This article is sponsored by Environmental Defense Fund.
The Inflation Reduction Act (IRA) is a major win for American businesses, offering companies billions of dollars in tax credits, loans and other incentives to accelerate progress toward environmental sustainability, and it is destined to be transformative — as long as those incentives are implemented efficiently and effectively.
In this series of articles, business leaders from top companies will share how they are implementing IRA provisions and what advice they would give to other companies eager to capitalize on all the IRA has to offer.
Today, we have Roger Martella, chief sustainability officer at GE and vice president of Government Affairs and Sustainability at GE Vernova. Prior to GE, Martella co-led Sidley Austin’s global environmental law and climate change practices, and he served as General Counsel of the U.S. Environmental Protection Agency under President George W. Bush. He also teaches a first-of-its-kind course on International Environmental Law and Justice at Howard University Law School.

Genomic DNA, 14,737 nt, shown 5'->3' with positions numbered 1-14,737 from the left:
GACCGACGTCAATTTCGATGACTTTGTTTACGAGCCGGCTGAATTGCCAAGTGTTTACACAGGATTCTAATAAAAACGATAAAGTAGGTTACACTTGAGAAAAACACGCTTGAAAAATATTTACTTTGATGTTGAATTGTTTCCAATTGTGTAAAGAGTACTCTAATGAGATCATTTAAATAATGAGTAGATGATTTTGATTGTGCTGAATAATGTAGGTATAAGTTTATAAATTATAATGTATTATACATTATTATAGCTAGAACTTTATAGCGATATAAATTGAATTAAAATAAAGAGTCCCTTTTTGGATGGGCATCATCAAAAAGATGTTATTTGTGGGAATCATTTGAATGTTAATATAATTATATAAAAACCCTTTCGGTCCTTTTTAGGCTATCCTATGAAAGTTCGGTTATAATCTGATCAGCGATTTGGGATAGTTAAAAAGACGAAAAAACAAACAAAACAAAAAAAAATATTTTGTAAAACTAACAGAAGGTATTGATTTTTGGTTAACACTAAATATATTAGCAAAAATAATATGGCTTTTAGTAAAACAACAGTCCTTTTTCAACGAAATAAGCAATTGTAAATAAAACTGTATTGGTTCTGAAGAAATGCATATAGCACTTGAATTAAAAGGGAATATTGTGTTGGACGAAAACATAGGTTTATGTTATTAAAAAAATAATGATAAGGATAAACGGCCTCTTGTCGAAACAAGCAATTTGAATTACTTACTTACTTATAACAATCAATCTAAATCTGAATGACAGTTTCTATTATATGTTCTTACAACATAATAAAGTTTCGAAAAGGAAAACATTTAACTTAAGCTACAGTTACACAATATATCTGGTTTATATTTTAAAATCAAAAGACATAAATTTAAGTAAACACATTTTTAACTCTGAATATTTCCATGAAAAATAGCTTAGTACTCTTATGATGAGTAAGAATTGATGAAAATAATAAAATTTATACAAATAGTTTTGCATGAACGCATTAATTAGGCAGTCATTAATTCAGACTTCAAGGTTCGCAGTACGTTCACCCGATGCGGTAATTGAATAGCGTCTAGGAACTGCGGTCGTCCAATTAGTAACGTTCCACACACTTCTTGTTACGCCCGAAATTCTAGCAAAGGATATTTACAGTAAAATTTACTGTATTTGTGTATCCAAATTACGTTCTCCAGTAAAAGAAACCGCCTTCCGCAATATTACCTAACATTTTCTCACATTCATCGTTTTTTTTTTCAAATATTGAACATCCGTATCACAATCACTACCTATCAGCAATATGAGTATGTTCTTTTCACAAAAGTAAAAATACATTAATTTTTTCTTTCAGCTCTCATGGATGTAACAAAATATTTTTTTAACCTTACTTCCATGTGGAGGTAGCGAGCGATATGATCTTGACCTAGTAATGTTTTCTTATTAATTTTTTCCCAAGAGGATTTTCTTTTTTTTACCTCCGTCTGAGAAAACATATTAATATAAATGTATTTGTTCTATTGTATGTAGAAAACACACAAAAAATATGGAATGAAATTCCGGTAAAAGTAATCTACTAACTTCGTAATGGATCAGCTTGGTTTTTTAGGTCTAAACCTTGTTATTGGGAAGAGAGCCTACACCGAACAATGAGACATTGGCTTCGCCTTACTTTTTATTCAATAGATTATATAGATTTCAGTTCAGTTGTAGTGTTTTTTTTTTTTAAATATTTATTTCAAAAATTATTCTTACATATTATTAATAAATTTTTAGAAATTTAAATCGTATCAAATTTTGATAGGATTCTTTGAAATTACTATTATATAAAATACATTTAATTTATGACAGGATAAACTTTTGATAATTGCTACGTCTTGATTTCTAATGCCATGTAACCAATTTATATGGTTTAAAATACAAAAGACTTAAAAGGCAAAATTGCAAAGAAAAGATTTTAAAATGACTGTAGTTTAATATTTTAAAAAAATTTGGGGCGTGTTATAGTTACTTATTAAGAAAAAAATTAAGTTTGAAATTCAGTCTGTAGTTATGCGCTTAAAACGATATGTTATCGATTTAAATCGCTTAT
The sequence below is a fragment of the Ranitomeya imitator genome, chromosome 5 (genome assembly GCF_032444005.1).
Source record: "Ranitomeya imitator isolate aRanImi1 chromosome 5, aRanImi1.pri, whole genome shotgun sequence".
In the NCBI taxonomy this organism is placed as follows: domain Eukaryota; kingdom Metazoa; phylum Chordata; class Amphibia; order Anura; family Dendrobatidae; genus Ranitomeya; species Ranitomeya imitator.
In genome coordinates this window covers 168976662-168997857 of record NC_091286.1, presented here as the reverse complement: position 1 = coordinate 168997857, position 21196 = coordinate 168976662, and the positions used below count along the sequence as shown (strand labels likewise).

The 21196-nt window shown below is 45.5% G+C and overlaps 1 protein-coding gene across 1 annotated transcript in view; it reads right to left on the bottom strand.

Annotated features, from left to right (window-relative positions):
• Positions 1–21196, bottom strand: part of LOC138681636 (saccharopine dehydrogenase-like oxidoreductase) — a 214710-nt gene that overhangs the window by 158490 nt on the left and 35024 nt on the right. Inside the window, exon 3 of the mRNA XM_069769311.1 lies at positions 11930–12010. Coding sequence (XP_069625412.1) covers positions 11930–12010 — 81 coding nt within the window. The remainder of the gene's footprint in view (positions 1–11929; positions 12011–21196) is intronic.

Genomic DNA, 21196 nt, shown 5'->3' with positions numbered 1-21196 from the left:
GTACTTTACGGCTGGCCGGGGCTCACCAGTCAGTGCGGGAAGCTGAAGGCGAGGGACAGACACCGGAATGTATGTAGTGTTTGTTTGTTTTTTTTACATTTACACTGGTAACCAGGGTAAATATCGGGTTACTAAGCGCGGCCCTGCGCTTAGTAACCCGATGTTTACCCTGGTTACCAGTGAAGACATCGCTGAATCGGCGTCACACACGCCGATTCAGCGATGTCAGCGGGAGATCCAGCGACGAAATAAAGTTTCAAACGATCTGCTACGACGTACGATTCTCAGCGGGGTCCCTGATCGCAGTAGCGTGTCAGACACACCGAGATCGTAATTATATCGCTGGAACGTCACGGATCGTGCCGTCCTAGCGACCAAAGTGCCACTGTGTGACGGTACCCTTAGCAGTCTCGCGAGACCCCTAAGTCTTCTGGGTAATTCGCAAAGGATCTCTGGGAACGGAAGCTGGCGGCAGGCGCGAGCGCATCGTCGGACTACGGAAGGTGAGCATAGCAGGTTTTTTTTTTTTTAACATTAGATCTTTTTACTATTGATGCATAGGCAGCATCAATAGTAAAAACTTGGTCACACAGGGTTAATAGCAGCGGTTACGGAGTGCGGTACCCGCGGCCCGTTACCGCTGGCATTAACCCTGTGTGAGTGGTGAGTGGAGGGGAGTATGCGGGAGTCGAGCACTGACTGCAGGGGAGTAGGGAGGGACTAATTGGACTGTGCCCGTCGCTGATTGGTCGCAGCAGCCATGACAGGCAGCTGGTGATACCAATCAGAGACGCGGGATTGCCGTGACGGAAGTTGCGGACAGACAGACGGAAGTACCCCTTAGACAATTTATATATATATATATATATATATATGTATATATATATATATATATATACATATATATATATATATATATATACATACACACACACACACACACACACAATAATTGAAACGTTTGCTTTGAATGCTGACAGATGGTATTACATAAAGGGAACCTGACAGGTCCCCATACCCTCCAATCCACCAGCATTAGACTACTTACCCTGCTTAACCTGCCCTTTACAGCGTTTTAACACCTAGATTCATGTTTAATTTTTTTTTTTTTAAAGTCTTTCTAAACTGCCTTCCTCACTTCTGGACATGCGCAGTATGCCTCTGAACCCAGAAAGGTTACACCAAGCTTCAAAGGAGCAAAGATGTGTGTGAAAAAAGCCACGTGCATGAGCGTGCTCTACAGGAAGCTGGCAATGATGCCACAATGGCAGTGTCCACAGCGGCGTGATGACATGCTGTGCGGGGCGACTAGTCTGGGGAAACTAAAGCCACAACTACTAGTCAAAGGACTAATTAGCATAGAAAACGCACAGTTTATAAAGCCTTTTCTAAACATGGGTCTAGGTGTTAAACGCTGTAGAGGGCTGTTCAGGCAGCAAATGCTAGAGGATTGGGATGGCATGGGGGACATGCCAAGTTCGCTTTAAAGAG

Victoria Mills: How has passage of the IRA changed the business context for GE?
Roger Martella: The IRA has been a game-changer for both GE and our customers, providing greater near-term and long-term demand certainty for cleaner energy investments. We are already seeing the market response. In the first quarter of 2023, we saw a tripling of U.S. onshore wind orders compared to last year. It also has delivered sharper focus on breakthrough investments such as hydrogen and carbon capture as well as small modular reactors.
We recently announced that GE Vernova will invest $50 million at its Schenectady, New York facility and hire approximately 200 new full-time employees, including skilled union operators, manufacturing engineers and front-line leadership, to establish a new manufacturing assembly line for its onshore wind business. We were able to announce this project due to the certainty of the IRA and the domestic content guidance.
Mills: Why was GE such a forceful advocate for the IRA? In which ways did you weigh in?
Martella: GE strongly supported the energy tax credits in the IRA to advance America’s decarbonization and energy security efforts and ensure continued U.S. leadership in energy manufacturing and jobs — both today and in the future.
In the summer of 2022, we launched a grassroots public advocacy campaign that delivered nearly 1,300 letters to members of Congress representing 34 states. The campaign urged Congress and the Biden administration to pass a comprehensive package of clean energy tax credits, including a wind production tax credit, a tax credit for carbon sequestration and tax credits to support diverse generation sources, such as wind, solar and nuclear.